The St. Louis Cardinals should ship Jordan Hicks to the Mets

Atlanta Braves v St. Louis Cardinals
Atlanta Braves v St. Louis Cardinals / Scott Kane/GettyImages

The New York Mets need a closer, and St. Louis Cardinals reliever Jordan Hicks could fit that bill.

The St. Louis Cardinals have several promising options from the right side of the bullpen, and with the New York Mets' loss of star closer Edwin Diaz after he suffered a torn patellar tendon while celebrating a victory in the World Baseball Classic, they're in need of a ninth-inning weapon. Jordan Hicks has experience in that role and could be a strong trade candidate.

Hicks hasn't impressed in Spring Training so far; he currently has a 5.79 ERA in 4.2 innings. There are several right-handed pitchers who have performed better than Hicks who are clawing for the opportunity to make the major league roster, including Drew VerHagen, Jake Woodford, and Rule 5 pick Wilking Rodriguez. Guillermo Zuniga has impressed in the World Baseball Classic and could make the team at some point this season. These performances could leave Hicks with an uncertain role in the bullpen.

Hicks isn't without value, though. He throws harder than anybody in the game, and while he doesn't accrue the high number of strikeouts one would expect, he is adept at forcing ground balls. His history as a closer and acclimation to pitching in high-pressure situations might be enough for the Mets to pull the trigger.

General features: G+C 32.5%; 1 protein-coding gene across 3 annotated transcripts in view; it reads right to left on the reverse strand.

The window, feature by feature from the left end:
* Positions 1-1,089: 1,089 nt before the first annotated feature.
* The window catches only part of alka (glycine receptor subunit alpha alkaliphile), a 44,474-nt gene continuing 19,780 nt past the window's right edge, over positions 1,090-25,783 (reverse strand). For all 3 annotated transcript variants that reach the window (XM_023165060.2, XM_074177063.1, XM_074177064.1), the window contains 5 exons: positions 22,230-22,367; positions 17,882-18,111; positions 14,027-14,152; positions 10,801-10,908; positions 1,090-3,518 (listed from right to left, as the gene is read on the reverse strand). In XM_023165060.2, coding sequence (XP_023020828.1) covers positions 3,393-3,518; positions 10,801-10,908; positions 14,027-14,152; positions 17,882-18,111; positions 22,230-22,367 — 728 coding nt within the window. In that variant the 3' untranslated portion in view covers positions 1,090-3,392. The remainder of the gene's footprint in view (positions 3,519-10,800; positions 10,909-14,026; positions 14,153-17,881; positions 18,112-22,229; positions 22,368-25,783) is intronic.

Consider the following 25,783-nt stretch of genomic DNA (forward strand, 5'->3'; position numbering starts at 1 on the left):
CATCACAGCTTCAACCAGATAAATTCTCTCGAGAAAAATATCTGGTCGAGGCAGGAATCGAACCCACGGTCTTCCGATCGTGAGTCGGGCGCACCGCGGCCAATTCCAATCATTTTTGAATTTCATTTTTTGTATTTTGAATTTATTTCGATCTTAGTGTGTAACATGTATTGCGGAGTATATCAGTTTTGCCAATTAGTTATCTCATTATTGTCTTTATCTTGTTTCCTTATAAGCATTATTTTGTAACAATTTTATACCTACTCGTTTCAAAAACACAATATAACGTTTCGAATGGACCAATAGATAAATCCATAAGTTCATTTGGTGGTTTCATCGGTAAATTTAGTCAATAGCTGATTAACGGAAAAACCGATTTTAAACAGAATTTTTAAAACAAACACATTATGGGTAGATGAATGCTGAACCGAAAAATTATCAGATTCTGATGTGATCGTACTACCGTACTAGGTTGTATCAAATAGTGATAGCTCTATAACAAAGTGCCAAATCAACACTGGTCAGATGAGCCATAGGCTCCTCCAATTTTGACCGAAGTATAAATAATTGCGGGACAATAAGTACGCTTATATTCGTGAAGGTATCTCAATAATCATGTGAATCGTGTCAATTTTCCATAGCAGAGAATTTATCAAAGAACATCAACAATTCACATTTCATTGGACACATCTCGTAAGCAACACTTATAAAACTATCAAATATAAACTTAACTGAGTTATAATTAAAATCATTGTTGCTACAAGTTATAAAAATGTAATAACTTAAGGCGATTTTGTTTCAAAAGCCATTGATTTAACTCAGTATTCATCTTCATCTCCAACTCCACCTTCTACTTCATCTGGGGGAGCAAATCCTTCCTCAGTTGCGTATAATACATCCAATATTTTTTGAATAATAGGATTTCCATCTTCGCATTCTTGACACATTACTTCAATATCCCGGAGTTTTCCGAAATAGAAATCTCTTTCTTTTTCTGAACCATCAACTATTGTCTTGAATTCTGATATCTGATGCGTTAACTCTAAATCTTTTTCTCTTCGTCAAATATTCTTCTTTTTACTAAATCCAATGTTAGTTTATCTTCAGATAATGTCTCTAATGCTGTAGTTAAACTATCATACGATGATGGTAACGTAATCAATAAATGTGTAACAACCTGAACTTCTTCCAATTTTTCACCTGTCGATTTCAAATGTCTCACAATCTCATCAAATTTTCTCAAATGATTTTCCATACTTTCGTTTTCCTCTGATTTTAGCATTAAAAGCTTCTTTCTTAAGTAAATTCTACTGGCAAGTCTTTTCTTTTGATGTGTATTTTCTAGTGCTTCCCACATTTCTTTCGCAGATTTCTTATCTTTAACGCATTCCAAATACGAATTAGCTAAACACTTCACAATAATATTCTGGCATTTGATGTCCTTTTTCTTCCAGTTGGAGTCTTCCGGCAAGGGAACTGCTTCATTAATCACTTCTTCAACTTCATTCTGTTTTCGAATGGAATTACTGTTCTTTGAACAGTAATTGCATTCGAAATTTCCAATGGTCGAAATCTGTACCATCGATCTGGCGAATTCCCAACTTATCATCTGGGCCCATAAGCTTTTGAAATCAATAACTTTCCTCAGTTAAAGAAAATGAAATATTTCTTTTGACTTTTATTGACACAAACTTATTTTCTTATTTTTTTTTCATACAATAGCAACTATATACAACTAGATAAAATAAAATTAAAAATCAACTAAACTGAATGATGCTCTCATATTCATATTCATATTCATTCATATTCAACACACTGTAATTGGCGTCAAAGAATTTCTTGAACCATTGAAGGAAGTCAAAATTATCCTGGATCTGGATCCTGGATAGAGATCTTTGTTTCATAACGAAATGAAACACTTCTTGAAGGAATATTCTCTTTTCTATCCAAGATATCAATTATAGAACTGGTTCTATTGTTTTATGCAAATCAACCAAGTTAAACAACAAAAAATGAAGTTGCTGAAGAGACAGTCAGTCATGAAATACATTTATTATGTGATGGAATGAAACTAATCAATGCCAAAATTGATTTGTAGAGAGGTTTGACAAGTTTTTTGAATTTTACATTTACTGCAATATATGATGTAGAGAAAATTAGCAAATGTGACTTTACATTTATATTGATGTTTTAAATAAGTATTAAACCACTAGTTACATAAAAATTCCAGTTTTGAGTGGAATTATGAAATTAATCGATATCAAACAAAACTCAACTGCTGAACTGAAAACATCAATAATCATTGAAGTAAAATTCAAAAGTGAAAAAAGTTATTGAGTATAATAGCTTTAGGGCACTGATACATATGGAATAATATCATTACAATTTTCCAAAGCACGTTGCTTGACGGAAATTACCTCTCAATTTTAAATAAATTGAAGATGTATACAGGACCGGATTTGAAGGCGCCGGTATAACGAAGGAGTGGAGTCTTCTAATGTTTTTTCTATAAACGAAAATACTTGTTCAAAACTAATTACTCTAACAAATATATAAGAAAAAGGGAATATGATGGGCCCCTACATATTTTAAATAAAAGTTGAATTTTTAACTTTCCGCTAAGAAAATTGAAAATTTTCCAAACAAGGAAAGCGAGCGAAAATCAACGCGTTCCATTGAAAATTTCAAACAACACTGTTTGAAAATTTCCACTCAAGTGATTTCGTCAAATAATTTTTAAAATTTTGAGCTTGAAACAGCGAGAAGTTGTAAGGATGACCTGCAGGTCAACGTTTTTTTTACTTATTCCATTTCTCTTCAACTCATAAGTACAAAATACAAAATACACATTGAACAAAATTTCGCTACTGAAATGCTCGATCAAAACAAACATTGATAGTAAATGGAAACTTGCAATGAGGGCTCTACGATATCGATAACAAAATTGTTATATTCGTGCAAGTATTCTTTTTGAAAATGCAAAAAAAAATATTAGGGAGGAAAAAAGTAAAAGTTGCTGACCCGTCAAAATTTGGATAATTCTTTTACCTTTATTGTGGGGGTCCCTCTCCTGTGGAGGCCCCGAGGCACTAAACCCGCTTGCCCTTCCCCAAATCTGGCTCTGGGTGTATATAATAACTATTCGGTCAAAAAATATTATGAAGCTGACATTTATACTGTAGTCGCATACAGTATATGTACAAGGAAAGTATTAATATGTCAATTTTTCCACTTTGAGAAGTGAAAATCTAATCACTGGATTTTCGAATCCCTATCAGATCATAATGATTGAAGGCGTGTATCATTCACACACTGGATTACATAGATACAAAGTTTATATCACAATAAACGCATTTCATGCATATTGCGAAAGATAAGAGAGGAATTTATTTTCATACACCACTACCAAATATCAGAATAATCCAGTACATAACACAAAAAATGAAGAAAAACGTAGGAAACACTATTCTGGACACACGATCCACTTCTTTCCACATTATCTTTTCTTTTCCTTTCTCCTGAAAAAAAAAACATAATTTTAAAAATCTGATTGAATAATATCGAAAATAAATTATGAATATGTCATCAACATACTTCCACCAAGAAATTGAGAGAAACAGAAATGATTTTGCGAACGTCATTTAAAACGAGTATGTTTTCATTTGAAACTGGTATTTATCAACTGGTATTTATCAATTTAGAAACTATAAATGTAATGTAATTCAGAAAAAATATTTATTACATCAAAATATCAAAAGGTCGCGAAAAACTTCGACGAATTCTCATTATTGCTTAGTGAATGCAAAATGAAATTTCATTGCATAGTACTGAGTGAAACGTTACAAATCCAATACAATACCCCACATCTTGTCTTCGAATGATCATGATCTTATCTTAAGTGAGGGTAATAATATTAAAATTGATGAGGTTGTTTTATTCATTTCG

The player the Cardinals would receive in return is a question. The team clearly doesn't need help in the position player department, and Hicks wouldn't net an exciting starter. A left-handed relief pitcher would be the best option, as the Cardinals aren't the most sturdy team from the left side in the bullpen.

Acquiring another prospect could be tantalizing, but with a loaded farm system, the Cardinals need to be aware of having someone poached in the Rule 5 draft, and more importantly, this team wants to win now, so a player who could help in the major leagues would be the optimal choice.

A Mets lefty I'm looking at is Brooks Raley, a 34-year-old who pitched in Asia for six years before returning stateside in 2020. He broke out last year with the Tampa Bay Rays with a 3.19 ERA. While not a flamethrower in the mold of Hicks, Raley struck out 10.2 batters per nine innings last season. Raley injured his hamstring in the World Baseball Classic, but he should be ready to pitch early in the season, if not on opening day.

The Mets' bullpen isn't in great shape. Not only is Diaz likely out for the year, but former Cardinal Jose Quintana will also miss at least two months, and a planned reliever will need to replace Quintana in the rotation. The most likely closer with Diaz out is Adam Ottavino, who has several years of closing experience, but even if Hicks doesn't close for them, he could be a late-inning fireman and fill the role Ottavino was expected to have.

It would make sense for the Cardinals to see what kind of return the Mets would provide for Hicks. 105 mph fastballs don't grow on trees, and with the Cardinals' surplus of right-handed relievers banging on the door, Hicks could be valuable as trade bait and help the Mets mitigate the loss of Diaz.

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